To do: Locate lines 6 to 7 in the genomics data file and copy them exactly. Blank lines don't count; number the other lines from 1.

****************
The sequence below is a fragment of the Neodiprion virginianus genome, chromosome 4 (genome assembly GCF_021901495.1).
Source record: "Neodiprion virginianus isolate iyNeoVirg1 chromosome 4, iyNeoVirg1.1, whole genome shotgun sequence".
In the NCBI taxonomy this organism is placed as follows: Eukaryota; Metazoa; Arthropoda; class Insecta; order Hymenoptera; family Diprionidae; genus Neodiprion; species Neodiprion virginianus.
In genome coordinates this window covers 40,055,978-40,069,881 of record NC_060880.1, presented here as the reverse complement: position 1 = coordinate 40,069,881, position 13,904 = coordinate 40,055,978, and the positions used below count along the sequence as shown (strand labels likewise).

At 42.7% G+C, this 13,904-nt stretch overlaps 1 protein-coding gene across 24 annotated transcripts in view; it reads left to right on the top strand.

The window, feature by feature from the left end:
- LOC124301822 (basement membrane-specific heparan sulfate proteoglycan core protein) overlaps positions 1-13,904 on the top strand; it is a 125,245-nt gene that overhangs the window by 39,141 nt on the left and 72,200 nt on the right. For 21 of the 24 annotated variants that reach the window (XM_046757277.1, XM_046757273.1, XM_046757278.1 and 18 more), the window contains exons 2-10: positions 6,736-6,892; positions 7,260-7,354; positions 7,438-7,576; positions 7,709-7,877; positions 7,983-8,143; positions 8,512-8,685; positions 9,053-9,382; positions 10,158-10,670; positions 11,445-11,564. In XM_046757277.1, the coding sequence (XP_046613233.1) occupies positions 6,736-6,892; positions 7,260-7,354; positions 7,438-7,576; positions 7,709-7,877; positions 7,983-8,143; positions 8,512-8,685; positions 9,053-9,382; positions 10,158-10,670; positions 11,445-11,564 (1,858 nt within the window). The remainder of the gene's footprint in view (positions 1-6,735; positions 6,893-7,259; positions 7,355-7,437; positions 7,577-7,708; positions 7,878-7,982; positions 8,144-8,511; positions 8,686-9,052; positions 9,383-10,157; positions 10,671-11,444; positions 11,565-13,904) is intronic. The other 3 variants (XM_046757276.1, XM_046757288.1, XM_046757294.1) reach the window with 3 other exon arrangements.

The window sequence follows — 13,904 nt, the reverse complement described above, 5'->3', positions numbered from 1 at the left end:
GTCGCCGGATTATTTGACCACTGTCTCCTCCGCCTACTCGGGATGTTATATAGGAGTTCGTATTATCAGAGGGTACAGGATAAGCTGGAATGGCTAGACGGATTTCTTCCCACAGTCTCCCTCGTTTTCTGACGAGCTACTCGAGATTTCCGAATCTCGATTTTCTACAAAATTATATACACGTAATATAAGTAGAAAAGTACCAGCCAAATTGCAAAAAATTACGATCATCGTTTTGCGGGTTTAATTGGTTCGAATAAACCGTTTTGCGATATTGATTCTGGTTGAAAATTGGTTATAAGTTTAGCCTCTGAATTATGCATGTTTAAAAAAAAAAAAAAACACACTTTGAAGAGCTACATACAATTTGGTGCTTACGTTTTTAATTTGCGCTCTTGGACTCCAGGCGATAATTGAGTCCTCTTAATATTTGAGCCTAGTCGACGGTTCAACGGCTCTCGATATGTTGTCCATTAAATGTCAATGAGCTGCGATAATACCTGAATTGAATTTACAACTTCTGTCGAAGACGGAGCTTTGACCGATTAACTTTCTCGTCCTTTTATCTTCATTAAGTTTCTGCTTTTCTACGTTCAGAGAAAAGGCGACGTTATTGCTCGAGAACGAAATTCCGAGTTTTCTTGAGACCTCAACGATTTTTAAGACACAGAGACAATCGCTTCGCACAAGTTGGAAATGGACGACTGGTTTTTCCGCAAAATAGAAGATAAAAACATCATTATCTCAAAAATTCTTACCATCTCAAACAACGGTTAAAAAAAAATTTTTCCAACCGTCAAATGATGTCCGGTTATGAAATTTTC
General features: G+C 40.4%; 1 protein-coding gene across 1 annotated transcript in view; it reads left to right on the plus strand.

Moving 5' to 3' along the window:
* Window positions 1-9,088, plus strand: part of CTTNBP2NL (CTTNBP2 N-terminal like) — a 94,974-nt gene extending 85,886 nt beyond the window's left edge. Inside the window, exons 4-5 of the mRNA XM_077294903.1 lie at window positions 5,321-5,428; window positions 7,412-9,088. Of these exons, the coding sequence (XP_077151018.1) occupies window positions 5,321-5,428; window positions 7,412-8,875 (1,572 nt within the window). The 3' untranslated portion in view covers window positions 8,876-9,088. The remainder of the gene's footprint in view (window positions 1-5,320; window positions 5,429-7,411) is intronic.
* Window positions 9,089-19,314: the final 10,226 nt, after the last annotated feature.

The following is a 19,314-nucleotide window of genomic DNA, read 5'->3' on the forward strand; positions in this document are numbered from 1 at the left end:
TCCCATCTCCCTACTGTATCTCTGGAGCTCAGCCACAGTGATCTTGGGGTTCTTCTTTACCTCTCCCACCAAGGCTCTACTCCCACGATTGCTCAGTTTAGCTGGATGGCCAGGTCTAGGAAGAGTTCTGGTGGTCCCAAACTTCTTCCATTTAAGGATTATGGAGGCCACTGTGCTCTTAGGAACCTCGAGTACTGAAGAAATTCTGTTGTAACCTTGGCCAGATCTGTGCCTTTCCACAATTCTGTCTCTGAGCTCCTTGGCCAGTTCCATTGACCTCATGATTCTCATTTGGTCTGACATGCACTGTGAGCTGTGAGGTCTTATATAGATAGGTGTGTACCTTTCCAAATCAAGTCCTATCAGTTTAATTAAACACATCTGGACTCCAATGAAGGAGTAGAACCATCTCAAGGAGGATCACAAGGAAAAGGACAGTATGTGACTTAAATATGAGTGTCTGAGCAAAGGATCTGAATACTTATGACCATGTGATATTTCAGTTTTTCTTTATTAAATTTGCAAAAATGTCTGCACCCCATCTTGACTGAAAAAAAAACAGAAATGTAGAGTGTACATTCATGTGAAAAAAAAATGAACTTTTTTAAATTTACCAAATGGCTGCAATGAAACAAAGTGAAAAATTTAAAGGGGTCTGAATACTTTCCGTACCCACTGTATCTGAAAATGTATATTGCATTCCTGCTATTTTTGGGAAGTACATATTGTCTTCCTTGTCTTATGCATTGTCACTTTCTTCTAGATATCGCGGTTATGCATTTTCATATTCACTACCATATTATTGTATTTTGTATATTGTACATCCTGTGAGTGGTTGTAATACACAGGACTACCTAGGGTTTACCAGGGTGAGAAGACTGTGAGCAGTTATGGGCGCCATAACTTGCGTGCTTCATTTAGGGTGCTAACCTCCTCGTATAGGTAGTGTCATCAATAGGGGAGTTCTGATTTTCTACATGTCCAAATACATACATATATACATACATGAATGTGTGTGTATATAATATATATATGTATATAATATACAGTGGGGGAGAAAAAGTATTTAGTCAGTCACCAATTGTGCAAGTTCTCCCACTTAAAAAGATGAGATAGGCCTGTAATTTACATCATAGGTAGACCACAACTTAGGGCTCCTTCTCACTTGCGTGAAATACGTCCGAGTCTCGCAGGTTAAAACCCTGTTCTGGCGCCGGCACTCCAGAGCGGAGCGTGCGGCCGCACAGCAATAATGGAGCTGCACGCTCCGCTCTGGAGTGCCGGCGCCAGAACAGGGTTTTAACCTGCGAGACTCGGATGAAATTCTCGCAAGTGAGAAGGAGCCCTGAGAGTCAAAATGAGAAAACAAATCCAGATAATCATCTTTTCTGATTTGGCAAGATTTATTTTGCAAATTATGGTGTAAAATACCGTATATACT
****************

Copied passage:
The window, feature by feature from the left end:
- LOC124301822 (basement membrane-specific heparan sulfate proteoglycan core protein) overlaps positions 1-13,904 on the top strand; it is a 125,245-nt gene that overhangs the window by 39,141 nt on the left and 72,200 nt on the right. For 21 of the 24 annotated variants that reach the window (XM_046757277.1, XM_046757273.1, XM_046757278.1 and 18 more), the window contains exons 2-10: positions 6,736-6,892; positions 7,260-7,354; positions 7,438-7,576; positions 7,709-7,877; positions 7,983-8,143; positions 8,512-8,685; positions 9,053-9,382; positions 10,158-10,670; positions 11,445-11,564. In XM_046757277.1, the coding sequence (XP_046613233.1) occupies positions 6,736-6,892; positions 7,260-7,354; positions 7,438-7,576; positions 7,709-7,877; positions 7,983-8,143; positions 8,512-8,685; positions 9,053-9,382; positions 10,158-10,670; positions 11,445-11,564 (1,858 nt within the window). The remainder of the gene's footprint in view (positions 1-6,735; positions 6,893-7,259; positions 7,355-7,437; positions 7,577-7,708; positions 7,878-7,982; positions 8,144-8,511; positions 8,686-9,052; positions 9,383-10,157; positions 10,671-11,444; positions 11,565-13,904) is intronic. The other 3 variants (XM_046757276.1, XM_046757288.1, XM_046757294.1) reach the window with 3 other exon arrangements.